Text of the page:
"Second, I would not assume that the person who created the memorial just imagined what they entered, although it would be a good idea to ask questions."
My cautionary note about folks' sometimes making stuff up stemmed from a recent message board discussion with a chap who invented where he thought a relative was buried, then added a whole lot of speculation about what family he belonged to.
The cemetery he placed the memorial for did not exist as a burial site until about 70 years after the subject person died. The memorialist did not have any idea where in the County his person lived (having done no research in estate, land, tax records). He placed the person in the cemetery because there were folks with the same surname buried there. I happen to know who those folks are descended from, and that couple was not related to the folks speculated as relatives by the memorialist, nor did any record of the actual family (deeds and estate records) suggest any relationship with the memorial-subject person.
In lieu of having any evidence, the memorialist further opined that maybe a descendant or other relative had created a gravestone for the memorialist's subject. However there is no such marker for that subject in the target cemetery. And since the memorialist did not know where his subject or speculated relatives lived, he could not even speculate a sensible particular area of the County.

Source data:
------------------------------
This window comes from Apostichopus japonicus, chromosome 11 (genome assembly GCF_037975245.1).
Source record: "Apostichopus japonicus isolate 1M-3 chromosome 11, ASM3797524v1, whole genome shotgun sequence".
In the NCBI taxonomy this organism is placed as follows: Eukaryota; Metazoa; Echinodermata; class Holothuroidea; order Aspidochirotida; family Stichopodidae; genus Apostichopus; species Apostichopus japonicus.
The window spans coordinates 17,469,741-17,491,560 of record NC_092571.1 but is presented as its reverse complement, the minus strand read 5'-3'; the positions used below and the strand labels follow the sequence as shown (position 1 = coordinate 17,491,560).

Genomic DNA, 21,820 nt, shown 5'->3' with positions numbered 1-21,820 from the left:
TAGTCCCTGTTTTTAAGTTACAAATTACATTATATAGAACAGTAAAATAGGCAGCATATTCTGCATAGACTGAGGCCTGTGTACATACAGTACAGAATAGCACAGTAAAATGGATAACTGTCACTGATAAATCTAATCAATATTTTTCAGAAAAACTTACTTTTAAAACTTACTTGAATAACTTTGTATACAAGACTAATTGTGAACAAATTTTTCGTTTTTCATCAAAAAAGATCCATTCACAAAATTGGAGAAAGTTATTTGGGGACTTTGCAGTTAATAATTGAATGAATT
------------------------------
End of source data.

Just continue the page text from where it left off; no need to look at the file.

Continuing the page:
In addition, Patriot Coal Company has destroyed several ancestral-persons' home-farm cemeteries in the past couple of decades (and before them, Consolidation Coal did the same). In one case, some minor bad publicity stemming from a lawsuit forced the company to move most of the markers from ~one~ of the cemeteries to another nearby cemetery. Subsequently some kind soul came along and photographed the markers in the second site, and posted them on findagrave, not noting where most of the gravestones had come from. Patriot did *not* move the actual remains, according to at least one witness to what they actually did. Now they've filed for bankruptcy in a NY court, although their fracking activities in the Pittsburgh Vein must be making them scads of dough.
Hence the suggestion of caution.